life experiences. (or better yet, writing material).

Sometimes I really don't recognize this off the bat, but I've had some pretty incredible - sometimes horribly decided at the time - experiences thus far, which translate into posts like this. The most memorable one of my 20s, was hands down, the Summer of Yes (S.O.Y). Granted, I went to college, had a really cool job, won a ring, traveled during my 20s - all things that are mainly tangible, that many people can achieve. But my greatest experience came from something that some people would probably frown upon, and something that was also very personal and intentional. There's something about recognizing what’s faux-pas in the lens of what's normal in our society (which makes doing said thing, epic), but I've always been a rebel and never really conformed to what everyone else was and is, there's that.

April 2010 marked a few months after my roommate and I had ended relationships with our significant others that equally lasted at least 3 years. Speaking for myself, I was in a stage of exploration and really giving zero [redacted].

The short version of S.O.Y. was that we couldn't say no to anyone who asked us out on a date, unless we felt threatened (which, fortunately, was very rare). We made rules, had a point system, a white board to track everything, and an end date. This was literally a game, but what it turned out to be for me, was one of the best experiences of my life. (If you're reading this and thinking if you were one of those I dated during this time, the answer is most likely, yes :).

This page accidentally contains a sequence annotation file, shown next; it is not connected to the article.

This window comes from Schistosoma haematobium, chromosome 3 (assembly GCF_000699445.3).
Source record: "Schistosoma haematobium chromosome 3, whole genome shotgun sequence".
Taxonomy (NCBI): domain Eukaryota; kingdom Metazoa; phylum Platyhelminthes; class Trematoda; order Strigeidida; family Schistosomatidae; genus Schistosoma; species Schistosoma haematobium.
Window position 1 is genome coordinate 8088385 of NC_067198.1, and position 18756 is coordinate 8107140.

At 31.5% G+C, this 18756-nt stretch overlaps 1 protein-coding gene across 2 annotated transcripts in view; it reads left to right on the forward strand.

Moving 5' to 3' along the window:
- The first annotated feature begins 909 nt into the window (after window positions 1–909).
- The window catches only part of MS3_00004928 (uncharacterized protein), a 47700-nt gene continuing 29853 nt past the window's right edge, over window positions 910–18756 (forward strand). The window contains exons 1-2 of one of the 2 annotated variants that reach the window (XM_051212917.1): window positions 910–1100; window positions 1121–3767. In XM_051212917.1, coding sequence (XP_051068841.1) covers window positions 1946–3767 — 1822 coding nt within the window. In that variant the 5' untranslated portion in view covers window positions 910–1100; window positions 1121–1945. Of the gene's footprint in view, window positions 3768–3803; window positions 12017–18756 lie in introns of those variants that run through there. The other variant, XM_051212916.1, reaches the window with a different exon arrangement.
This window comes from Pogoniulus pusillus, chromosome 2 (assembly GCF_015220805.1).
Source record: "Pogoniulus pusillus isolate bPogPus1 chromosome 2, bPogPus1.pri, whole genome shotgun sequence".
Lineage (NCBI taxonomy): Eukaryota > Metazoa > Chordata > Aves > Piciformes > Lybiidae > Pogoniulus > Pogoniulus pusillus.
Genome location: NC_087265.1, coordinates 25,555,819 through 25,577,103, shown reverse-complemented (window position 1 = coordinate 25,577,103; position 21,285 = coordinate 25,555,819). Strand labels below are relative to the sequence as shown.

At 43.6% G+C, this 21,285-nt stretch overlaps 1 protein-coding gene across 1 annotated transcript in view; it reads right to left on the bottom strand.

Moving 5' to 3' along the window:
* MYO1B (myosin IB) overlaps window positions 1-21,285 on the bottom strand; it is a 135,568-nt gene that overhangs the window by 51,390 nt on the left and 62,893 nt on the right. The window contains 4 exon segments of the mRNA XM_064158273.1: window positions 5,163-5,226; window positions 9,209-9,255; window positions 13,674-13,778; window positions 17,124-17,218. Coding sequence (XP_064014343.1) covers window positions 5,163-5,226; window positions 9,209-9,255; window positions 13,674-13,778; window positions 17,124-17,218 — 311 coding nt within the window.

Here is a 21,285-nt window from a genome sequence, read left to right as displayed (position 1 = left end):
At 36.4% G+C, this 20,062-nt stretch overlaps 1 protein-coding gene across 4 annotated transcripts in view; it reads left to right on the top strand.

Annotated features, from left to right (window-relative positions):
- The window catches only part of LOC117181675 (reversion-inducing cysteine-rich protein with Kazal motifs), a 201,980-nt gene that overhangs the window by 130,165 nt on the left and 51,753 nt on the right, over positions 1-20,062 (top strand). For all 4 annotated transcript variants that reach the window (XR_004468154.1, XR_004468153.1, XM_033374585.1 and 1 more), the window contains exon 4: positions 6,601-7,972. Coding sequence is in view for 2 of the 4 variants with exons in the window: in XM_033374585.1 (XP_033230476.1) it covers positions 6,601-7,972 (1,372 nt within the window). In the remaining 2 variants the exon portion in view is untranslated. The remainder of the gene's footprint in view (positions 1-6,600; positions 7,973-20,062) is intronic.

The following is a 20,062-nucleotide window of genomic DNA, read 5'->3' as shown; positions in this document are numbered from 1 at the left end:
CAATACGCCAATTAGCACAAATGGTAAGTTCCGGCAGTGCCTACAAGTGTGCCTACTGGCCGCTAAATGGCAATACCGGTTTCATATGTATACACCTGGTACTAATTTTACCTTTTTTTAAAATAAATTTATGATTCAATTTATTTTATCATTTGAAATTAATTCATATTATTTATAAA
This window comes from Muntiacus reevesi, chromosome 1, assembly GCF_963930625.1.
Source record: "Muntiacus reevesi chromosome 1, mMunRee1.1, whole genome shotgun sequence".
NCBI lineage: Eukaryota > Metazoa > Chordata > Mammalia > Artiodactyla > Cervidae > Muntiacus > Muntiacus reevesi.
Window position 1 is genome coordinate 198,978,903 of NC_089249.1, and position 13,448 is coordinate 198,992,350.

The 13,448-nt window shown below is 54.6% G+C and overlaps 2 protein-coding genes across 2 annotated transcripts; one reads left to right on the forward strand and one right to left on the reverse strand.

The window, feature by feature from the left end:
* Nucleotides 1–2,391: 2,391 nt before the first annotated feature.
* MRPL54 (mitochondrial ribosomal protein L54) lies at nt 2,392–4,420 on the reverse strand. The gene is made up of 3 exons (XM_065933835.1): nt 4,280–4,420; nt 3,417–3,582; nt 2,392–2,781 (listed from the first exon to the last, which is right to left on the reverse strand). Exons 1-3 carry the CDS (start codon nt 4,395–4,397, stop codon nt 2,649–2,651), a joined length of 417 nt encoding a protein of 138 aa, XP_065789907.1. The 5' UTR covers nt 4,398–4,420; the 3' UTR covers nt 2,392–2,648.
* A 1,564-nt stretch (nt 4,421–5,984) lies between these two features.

For the first time, ever, I wasn't thinking about who my next boyfriend, husband or soulmate would be. I didn't want to be in any sort of committed relationship, and made that very clear upfront.

The point wasn't to go on a specific number or dates, or break the hearts of the men who selectively and willingly did to other women in the city. The point was to have fun. Literally, that was it. There were no ulterior motives. I'll spare all the juicy details because they're not important in this platform, but if you're curious and want the long version, feel free to hit me up.

Carefree, yet intentionally purposeful in my actions. Each of my personal experiences during this summer and the underlying feelings, conversations and connections that were involved, are all still relevant today.

Nearly five years later, I'm writing about this experience in somewhat long form, yet also recognizing how important this stage of my life was. In hindsight, I learned more about myself as it relates to what attracts me not only physically, but mentally as well. I learned about trust, forgiveness, love and most importantly, detachment - or the beautiful art and practice of letting go. I did the inner work, without even realizing that I was shedding another layer into recognizing my true self.

The key is to create similar experiences that not only scare you, but that push you over the edge. The ones that nobody is really talking about. The ones that result in inspiring others once you share your story. The ones that make you think, "should I really being doing that?"

The answer is probably yes. Taking what's probable into what's possible requires leaping.

Do it.

why I left Miami.